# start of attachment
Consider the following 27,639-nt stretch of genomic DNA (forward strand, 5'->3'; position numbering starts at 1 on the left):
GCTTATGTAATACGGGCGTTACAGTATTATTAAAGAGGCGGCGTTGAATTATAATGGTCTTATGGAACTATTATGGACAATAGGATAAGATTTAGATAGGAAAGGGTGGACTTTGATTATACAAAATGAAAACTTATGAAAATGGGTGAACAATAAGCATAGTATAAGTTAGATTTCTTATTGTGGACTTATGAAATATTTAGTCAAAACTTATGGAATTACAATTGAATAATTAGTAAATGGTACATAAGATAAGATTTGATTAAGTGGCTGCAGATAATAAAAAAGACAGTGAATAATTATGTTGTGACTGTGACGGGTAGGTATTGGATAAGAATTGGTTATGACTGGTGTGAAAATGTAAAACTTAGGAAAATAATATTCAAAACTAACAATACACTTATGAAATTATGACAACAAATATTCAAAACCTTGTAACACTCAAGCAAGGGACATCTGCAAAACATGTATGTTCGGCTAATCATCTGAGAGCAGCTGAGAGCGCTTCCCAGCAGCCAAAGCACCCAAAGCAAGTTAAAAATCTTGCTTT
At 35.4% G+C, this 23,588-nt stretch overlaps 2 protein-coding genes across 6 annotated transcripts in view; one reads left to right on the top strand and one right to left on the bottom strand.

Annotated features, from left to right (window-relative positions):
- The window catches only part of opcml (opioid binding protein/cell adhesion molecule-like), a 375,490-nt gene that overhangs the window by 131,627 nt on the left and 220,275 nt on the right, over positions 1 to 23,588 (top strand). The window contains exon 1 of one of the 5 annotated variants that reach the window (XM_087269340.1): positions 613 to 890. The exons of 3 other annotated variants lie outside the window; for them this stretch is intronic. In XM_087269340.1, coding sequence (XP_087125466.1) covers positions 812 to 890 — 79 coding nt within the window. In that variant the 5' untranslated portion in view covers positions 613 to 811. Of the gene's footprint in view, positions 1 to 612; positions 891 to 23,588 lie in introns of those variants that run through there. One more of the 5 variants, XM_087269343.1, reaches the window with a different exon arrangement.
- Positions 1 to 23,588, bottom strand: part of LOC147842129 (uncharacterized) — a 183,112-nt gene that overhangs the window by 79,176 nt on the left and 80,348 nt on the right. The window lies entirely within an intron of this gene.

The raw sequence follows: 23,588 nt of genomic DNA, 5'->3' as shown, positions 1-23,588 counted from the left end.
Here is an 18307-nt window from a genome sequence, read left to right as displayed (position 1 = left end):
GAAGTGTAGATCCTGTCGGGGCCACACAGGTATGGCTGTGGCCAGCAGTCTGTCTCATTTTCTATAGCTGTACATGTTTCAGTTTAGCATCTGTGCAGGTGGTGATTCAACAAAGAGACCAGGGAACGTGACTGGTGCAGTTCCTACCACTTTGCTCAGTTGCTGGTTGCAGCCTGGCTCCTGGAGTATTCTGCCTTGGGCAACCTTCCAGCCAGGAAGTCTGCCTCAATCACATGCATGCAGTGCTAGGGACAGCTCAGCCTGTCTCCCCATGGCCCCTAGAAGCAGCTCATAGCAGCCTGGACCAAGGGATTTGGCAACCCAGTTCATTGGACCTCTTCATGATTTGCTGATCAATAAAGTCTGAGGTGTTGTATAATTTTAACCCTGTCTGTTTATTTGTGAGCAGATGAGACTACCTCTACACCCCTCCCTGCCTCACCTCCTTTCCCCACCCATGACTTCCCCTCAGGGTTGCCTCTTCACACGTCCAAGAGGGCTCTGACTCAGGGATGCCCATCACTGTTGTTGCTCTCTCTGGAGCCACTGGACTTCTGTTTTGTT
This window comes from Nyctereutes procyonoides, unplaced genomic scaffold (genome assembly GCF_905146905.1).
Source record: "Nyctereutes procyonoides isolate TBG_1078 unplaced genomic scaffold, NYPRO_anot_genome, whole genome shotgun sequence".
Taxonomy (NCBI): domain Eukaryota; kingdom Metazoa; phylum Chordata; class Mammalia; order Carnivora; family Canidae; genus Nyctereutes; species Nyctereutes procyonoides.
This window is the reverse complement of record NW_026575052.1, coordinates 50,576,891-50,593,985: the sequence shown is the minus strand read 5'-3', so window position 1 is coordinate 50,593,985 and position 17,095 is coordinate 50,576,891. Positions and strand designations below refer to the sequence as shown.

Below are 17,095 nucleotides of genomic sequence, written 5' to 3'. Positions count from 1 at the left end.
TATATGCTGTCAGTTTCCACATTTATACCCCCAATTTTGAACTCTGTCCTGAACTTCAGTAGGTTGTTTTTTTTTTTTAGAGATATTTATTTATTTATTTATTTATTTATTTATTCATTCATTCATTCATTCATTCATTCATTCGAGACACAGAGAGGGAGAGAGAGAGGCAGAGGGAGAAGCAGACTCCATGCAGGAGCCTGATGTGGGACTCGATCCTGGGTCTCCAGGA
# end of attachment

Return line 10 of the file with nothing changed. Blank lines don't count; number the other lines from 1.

This window comes from Nyctereutes procyonoides, unplaced genomic scaffold (genome assembly GCF_905146905.1).